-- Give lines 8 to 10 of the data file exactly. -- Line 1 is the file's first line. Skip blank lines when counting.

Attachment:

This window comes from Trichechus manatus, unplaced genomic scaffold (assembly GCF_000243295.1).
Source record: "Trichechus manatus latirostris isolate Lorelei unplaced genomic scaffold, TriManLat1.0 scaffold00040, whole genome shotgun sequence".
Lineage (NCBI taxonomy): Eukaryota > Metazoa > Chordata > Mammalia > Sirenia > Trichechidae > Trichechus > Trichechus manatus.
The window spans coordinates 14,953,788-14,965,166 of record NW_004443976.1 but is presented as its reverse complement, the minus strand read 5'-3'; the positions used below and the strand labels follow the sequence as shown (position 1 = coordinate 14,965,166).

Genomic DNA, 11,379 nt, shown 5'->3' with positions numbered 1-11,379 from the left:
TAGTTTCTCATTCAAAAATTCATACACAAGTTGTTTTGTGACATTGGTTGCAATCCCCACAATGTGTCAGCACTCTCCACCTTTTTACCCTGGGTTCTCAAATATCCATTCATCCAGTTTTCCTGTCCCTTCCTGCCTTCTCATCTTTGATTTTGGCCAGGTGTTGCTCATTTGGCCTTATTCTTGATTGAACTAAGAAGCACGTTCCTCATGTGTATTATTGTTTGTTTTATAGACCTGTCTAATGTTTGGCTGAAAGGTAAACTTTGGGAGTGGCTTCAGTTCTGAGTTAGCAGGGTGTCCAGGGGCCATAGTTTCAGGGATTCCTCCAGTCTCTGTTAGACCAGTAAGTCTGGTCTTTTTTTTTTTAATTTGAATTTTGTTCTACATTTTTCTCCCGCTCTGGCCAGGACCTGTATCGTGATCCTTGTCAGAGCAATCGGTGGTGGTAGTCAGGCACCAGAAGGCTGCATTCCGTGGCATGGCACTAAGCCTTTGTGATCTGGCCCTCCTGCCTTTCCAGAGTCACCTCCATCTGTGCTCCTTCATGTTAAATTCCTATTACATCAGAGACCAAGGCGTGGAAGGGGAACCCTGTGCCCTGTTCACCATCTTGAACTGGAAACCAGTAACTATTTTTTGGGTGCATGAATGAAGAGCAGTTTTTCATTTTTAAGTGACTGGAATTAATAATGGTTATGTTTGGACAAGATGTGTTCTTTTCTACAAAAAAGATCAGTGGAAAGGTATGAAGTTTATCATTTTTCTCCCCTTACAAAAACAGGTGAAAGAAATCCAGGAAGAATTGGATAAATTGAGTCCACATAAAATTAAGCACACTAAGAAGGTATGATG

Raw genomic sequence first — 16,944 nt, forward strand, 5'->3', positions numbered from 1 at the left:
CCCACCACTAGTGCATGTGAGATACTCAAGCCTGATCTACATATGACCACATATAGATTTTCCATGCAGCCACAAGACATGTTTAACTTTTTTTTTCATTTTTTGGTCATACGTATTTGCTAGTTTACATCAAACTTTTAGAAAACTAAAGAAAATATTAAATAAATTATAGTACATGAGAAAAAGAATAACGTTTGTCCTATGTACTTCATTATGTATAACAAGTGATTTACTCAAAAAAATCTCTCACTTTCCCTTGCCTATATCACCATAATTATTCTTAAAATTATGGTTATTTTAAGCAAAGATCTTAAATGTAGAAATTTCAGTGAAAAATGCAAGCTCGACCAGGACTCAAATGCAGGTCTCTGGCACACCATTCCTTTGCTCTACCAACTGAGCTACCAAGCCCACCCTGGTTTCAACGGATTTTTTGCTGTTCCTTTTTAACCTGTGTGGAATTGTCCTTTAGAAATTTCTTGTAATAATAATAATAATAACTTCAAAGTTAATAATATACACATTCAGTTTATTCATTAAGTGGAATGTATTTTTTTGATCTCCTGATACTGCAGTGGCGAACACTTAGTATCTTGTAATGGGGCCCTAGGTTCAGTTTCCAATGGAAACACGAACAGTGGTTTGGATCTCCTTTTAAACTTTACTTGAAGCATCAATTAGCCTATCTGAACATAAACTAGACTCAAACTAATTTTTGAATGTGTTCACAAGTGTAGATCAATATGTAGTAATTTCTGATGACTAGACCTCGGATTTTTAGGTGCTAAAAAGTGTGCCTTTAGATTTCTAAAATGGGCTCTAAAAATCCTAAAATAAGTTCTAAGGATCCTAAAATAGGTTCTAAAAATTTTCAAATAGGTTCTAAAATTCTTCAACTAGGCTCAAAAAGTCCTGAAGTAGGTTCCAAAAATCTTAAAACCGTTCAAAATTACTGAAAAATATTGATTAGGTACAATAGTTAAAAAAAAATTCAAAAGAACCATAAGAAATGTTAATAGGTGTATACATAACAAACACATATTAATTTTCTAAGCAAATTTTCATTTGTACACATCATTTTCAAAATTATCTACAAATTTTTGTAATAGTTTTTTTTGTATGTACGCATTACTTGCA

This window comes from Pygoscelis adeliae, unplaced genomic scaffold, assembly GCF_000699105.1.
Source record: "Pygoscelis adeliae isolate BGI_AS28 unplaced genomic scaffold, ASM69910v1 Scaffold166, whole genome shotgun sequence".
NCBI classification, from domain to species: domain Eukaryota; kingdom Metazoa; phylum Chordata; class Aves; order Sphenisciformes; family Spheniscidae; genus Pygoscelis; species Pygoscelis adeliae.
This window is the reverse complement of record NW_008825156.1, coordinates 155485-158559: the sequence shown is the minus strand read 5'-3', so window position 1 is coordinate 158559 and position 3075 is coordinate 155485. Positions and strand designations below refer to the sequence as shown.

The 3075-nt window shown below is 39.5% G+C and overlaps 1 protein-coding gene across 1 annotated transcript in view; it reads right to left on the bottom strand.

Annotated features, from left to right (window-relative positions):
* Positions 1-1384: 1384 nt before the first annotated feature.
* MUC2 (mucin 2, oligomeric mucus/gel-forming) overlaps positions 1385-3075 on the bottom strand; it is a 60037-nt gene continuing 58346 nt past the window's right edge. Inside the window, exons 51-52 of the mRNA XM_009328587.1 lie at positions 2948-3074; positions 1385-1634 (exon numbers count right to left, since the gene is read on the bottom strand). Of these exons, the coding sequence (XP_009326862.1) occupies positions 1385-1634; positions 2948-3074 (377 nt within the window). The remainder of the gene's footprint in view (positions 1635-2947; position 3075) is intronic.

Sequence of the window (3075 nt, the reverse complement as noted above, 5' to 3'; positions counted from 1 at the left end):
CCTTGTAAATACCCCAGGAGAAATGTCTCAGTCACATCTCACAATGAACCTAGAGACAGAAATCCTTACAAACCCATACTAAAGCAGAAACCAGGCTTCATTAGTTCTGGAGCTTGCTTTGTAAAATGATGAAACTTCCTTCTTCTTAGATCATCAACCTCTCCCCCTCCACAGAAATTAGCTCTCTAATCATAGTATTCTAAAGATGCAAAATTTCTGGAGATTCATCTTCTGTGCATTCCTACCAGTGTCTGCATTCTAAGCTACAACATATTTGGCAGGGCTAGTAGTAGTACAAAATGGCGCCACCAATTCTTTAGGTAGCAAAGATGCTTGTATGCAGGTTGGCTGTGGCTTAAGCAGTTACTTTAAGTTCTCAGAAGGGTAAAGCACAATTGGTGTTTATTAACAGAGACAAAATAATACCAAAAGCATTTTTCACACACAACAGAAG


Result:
CCCACCACTAGTGCATGTGAGATACTCAAGCCTGATCTACATATGACCACATATAGATTTTCCATGCAGCCACAAGACATGTTTAACTTTTTTTTTCATTTTTTGGTCATACGTATTTGCTAGTTTACATCAAACTTTTAGAAAACTAAAGAAAATATTAAATAAATTATAGTACATGAGAAAAAGAATAACGTTTGTCCTATGTACTTCATTATGTATAACAAGTGATTTACTCAAAAAAATCTCTCACTTTCCCTTGCCTATATCACCATAATTATTCTTAAAATTATGGTTATTTTAAGCAAAGATCTTAAATGTAGAAATTTCAGTGAAAAATGCAAGCTCGACCAGGACTCAAATGCAGGTCTCTGGCACACCATTCCTTTGCTCTACCAACTGAGCTACCAAGCCCACCCTGGTTTCAACGGATTTTTTGCTGTTCCTTTTTAACCTGTGTGGAATTGTCCTTTAGAAATTTCTTGTAATAATAATAATAATAACTTCAAAGTTAATAATATACACATTCAGTTTATTCATTAAGTGGAATGTATTTTTTTGATCTCCTGATACTGCAGTGGCGAACACTTAGTATCTTGTAATGGGGCCCTAGGTTCAGTTTCCAATGGAAACACGAACAGTGGTTTGGATCTCCTTTTAAACTTTACTTGAAGCATCAATTAGCCTATCTGAACATAAACTAGACTCAAACTAATTTTTGAATGTGTTCACAAGTGTAGATCAATATGTAGTAATTTCTGATGACTAGACCTCGGATTTTTAGGTGCTAAAAAGTGTGCCTTTAGATTTCTAAAATGGGCTCTAAAAATCCTAAAATAAGTTCTAAGGATCCTAAAATAGGTTCTAAAAATTTTCAAATAGGTTCTAAAATTCTTCAACTAGGCTCAAAAAGTCCTGAAGTAGGTTCCAAAAATCTTAAAACCGTTCAAAATTACTGAAAAATATTGATTAGGTACAATAGTTAAAAAAAAATTCAAAAGAACCATAAGAAATGTTAATAGGTGTATACATAACAAACACATATTAATTTTCTAAGCAAATTTTCATTTGTACACATCATTTTCAAAATTATCTACAAATTTTTGTAATAGTTTTTTTTGTATGTACGCATTACTTGCA

This window comes from Pygoscelis adeliae, unplaced genomic scaffold, assembly GCF_000699105.1.
Source record: "Pygoscelis adeliae isolate BGI_AS28 unplaced genomic scaffold, ASM69910v1 Scaffold166, whole genome shotgun sequence".